Giant ants from outer space

If aliens ever visit the earth, might they take the particularly schlocky form of giant ants? Should we be worried about the ape king of Skull Island clambering up the Empire State Building, Hollywood starlet in one hand and a military helicopter in the other? And can we look forward to the exciting prospect of enormous radioactive monsters like Godzilla and Mothra duking it out in the Japanese sea?

For better or worse (depending on how you feel about giant monsters) the answer is no. All of these creatures are essentially normal terrestrial animals scaled up to a ridiculous size, and when you scale a normal animal up to a ridiculous size, it simply collapses under its own weight. We don’t need to worry about getting invaded by giant ants from outer space, or having our landmark buildings ruined by oversized primates. It’s not going to happen.

To see why a giant ant or lizard or gorilla collapses under its own weight when you make it big enough, we’ll need to understand the maths and physics of scaling, in other words, how things change with size. And in fact, we’re going to do a lot more than simply rule out the existence of giant monsters. We’ll turn our understanding of scaling into a predictive tool, something you can use to learn positive facts about the world, and not just negative, sort of boring facts, like “King Kong vs. Godzilla is physically implausible”. I mean, we already knew that. Instead, we can do cool things like estimate the weight of the largest tree in the world.

But here’s the really cool thing. If we want to explain something as simple as a heartbeat, or the diet of a chipmunk, we’ll actually be led to the startling conclusion that animals are biological fractals: they are built out of structures that look the same when you zoom in. Maintaining a living organism comprises a bunch of interesting design problems, and nature evolved fractals in order to solve them. This is pretty damn cool.

The jelly cube monster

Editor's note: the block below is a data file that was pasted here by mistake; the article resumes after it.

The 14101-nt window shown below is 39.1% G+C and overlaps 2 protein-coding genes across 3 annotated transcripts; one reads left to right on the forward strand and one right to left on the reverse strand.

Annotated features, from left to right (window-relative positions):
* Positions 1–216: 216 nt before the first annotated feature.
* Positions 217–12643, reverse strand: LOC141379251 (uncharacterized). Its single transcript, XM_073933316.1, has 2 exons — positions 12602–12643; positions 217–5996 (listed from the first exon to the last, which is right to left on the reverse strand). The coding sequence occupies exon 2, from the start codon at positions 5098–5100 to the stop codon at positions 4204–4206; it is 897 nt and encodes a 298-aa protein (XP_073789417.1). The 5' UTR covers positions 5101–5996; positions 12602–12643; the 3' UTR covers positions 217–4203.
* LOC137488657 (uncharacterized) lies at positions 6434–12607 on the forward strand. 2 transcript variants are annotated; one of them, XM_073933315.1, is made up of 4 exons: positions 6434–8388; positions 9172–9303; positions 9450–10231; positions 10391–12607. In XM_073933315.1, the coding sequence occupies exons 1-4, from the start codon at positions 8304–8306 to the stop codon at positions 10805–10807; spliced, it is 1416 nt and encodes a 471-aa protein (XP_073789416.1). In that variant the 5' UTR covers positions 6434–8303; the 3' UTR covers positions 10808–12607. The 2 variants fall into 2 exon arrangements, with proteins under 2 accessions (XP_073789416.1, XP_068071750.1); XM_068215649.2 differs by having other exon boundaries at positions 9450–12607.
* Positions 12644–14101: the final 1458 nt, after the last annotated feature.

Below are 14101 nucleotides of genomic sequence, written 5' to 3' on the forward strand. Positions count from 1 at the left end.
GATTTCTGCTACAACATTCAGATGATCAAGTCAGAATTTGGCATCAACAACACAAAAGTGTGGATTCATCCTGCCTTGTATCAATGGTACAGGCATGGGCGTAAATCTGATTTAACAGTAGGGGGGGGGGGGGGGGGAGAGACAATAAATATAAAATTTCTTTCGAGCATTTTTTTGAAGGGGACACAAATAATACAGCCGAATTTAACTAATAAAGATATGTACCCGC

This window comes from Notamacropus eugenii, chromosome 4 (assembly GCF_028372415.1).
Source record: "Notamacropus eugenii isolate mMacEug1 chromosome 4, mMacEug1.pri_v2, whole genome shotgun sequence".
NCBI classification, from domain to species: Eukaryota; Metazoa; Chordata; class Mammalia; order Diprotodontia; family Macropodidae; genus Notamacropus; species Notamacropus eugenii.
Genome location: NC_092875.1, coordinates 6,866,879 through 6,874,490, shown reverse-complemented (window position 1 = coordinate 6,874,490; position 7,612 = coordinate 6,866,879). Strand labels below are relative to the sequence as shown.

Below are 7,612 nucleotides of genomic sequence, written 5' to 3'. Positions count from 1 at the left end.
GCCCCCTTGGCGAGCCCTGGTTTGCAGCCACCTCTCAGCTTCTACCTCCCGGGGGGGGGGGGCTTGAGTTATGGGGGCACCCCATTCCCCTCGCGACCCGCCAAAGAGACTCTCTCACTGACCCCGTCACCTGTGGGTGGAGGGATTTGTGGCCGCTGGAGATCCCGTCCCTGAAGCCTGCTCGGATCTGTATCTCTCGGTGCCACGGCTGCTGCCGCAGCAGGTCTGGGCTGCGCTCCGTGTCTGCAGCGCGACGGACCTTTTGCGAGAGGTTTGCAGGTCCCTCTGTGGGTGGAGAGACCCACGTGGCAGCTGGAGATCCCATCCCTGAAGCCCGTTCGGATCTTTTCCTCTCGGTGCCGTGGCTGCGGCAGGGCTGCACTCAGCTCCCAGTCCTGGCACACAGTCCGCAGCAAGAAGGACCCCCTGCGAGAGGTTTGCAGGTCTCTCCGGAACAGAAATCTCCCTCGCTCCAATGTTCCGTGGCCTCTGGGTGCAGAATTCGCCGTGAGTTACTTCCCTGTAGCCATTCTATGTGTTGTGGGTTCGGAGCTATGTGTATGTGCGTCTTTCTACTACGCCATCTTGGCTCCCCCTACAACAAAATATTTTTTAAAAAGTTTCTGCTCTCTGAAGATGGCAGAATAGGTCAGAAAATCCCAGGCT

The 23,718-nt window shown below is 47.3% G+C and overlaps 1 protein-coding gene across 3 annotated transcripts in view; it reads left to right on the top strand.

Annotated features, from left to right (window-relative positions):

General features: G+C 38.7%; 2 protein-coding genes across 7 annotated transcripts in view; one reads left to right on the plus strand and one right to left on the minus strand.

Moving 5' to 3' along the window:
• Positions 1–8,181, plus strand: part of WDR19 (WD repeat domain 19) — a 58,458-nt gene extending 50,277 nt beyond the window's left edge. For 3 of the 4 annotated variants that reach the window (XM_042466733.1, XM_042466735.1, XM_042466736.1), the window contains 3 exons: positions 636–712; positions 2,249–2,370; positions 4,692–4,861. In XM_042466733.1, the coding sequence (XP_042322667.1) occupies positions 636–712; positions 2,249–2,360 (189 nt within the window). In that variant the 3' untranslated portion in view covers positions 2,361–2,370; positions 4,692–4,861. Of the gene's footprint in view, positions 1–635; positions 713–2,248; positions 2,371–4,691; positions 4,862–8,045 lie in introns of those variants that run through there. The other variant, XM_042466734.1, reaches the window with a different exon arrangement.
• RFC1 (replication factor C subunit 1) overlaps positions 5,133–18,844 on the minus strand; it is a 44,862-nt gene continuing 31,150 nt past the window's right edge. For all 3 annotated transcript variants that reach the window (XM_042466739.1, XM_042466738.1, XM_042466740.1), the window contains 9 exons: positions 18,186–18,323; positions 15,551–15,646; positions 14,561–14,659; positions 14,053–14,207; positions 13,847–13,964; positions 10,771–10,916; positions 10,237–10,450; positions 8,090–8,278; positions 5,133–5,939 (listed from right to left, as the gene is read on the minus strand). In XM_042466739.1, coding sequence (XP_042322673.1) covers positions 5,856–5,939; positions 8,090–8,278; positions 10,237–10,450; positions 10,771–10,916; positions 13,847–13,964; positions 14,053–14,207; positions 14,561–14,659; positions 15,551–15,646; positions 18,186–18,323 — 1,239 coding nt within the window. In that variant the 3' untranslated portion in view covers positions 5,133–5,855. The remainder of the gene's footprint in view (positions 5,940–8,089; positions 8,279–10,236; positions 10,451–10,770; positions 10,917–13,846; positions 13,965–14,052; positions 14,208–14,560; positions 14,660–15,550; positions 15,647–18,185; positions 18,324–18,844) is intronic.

To illustrate the main ideas, let’s imagine a strange organism which looks like a cube, which we’ll call the cube monster. The scale of the cube monster is anything we can conveniently measure with a ruler, say the side length, which I’ll call $L$. To change the scale of the cube monster (to “scale up” or “scale down”) means to change its side length but keep the shape and proportions fixed; the cube remains a cube.

Different properties of the cube monster will vary in different ways as we vary uts size. For instance, the volume is the product of the length, the width and the height, just like any box. But since length, width and height are all equal for a cube, the volume is just

\[L \times L \times L = L^3.\]

If we scale up the cube by a factor of two, in other words, we double the side length, then the volume increases, not by a factor of $2$, but by three factors of two, one for each factor of $L$:

\[L \times L \times L \to 2L \times 2L\times 2L = (2 \times 2 \times 2)L^3 = 8 L^3.\]

The volume increases by an overall factor of $8$. More generally, if we change the scale by a factor of $f$, the volume will change by a factor

\[f \times f \times f = f^3.\]

Now, the cube monster is a material being, but instead of being constituted of flesh and bone like a human, we’ll imagine that it’s made out of jelly. And just like humans, who big or small are made of the same stuff, bigger and smaller cube monsters will be made of the same type of jelly, with the same material properties. One important property of a material is its density: how much weight it has for a given volume. If the density of jelly is the same for every cube monster, in the same way that bone and flesh have the same density for people of different sizes, then what determines the weight of a cube monster is its volume:

\[\text{weight} = \text{jelly density} \times \text{volume}.\]

This may all seem kind of obvious, but it leads to an important observation: weight scales the same way as volume. If we change scale (in other words, multiply the side length) by a factor $f$, the volume will change by a factor $f^3$, and since the density doesn’t change, the weight also changes by a factor $f^3$.

Suppose our jelly cube monster shuffles around on the land. It has to prop itself against the pull of gravity, and to understand the physics of this propping up, we can imagine a thin column of jelly sitting on the ground. As we make the column taller and taller and taller, the jelly at the bottom is going to get more and more pressurized by the weight of the jelly on top. Eventually,